The main argument developed by those who stand for an instability of cognitive capitalism because of its predatory instinct to rely upon gratuitous work of click workers (an performance superior to the absolute surplus value of the old capitalism) does not seem to stand because through various devices the new labor (pollinating activities) has started a struggle for recognition of its productive character. We interpret the increasing claim for a basic income (8) as the symptom of this new component of the cost of global labor (as producing outcome and not only input). The limits reached by Google and the social networks in the use of the privacy, in the length they detained big data, in the definition of the cybercitizen and worker's property when they put data on the cloud, indicate that the age of absolute digital surplus-value is probably coming to an end. Diffidence towards various calls to contribute for free on line is growing. New compromises will have to emerge to keep the level of participation of the multitude high and productive.

A second obstacle to the sustainability of cognitive capitalism by disclosure/enclosure deserves much more attention because it focuses over a crucial point that brings us back to the early enclosures and commons in history. We have argued in the beginning of this paper, that antic commons were present at the very beginning of primitive accumulation. Hence emerging capitalism has had to destroy them by enclosures. How this was possible? By murder, violence, theft says Marx. But the process of expropriation of the commons was a very long and resistible one. The merchant (the man in ecus) and the landlords had to negotiate piecemeal enclosures and face flight for cities. In Europe it took four hundred years to be achieved, and what post colonial studies after A. Gunder Franck and several contributions among them my own research have shown is that such a process was made possible only by a detour by the Americas and the slavery system. Outside Europe, expropriation was much more drastic and quickly made: "If it were done when 'tis done, then 'twere well/It were done quickly" (Shakespeare, Mac Beth). Not only by weapons and genocide, was this achieved, but very legally by the application of a principle on which the whole process of primitive accumulation has been resting: the terra nullius principle.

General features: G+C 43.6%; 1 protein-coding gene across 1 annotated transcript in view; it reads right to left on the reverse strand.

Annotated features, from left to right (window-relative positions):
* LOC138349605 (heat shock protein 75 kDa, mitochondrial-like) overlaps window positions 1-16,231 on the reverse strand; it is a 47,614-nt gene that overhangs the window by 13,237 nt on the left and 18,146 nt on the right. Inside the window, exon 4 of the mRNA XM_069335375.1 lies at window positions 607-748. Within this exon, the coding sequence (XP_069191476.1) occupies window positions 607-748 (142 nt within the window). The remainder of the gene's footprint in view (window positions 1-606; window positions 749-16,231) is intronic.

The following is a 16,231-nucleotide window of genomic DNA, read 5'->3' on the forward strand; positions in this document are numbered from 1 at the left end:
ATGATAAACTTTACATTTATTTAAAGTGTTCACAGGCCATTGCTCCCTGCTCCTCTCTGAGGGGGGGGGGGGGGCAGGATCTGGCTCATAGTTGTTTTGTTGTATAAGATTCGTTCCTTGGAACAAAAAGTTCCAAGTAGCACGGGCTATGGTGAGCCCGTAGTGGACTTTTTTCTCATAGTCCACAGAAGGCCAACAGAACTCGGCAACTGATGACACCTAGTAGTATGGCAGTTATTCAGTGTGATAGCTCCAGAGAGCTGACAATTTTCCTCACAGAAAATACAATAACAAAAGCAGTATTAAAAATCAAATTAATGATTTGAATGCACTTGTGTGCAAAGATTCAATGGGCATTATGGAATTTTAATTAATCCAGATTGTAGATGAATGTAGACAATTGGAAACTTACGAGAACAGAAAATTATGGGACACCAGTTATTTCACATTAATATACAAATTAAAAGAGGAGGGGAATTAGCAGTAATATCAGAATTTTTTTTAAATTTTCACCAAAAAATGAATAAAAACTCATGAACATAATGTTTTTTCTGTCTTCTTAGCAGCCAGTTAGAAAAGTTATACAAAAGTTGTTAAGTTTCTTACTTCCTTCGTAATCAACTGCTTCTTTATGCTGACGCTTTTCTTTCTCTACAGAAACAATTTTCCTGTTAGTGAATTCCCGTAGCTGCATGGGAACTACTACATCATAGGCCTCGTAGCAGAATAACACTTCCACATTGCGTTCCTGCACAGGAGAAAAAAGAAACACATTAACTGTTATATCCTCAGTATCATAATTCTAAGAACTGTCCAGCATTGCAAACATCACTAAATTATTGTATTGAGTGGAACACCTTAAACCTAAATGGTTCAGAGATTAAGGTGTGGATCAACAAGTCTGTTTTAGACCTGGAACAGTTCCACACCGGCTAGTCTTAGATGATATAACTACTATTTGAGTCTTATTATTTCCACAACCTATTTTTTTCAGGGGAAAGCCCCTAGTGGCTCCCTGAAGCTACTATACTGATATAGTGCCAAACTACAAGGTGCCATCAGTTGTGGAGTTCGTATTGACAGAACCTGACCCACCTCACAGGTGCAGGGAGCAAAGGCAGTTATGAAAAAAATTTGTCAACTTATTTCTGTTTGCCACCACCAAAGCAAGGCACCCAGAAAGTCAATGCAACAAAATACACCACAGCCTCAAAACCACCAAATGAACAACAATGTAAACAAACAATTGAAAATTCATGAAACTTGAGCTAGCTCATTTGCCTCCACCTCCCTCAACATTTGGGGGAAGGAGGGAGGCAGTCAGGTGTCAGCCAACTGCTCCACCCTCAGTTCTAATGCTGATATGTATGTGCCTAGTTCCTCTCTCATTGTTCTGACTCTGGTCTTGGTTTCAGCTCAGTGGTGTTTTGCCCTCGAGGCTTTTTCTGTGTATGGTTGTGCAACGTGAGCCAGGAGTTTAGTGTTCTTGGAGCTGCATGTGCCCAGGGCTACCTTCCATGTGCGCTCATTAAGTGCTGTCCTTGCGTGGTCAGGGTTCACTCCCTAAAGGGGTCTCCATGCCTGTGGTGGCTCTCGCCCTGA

Such principle says that in the absence of written and state disposition attesting individual property or tenancy, the land is declared open, disclosed like a deserted island. The king can be granted eminent property and therefore can attribute it to colonists. The persons or the hurt communities could not appeal against this expropriation. Naturally this prejudice goes with the implicit idea that the only complete form of property is individual and obeys a fusion in a bundle of usus, fructus and abusus (complete transferability). Common or public written property are defined as imperfect forms no to speak of common law rules to appropriate goods, resources and intangibles that are omitted and made invisible, unaccountable.

When one examines the domain of intellectual property built up under industrial capitalism, we find the same pattern of thinking: what is not patented, branded or copyrighted under private appropriation is imperfect. Echoing the terra nullius principle, we encounter the public domain where goods are falling after their full life. The public domain is not defined by specific rules but by the fact that any private person can use it as he wishes. In the digital kingdom of software, what is not proprietary falls into the open source (the code being disclosed) that stands for a source of positive externalities and can be enclosed again in order to create new private period for copyrights and/or copyrights.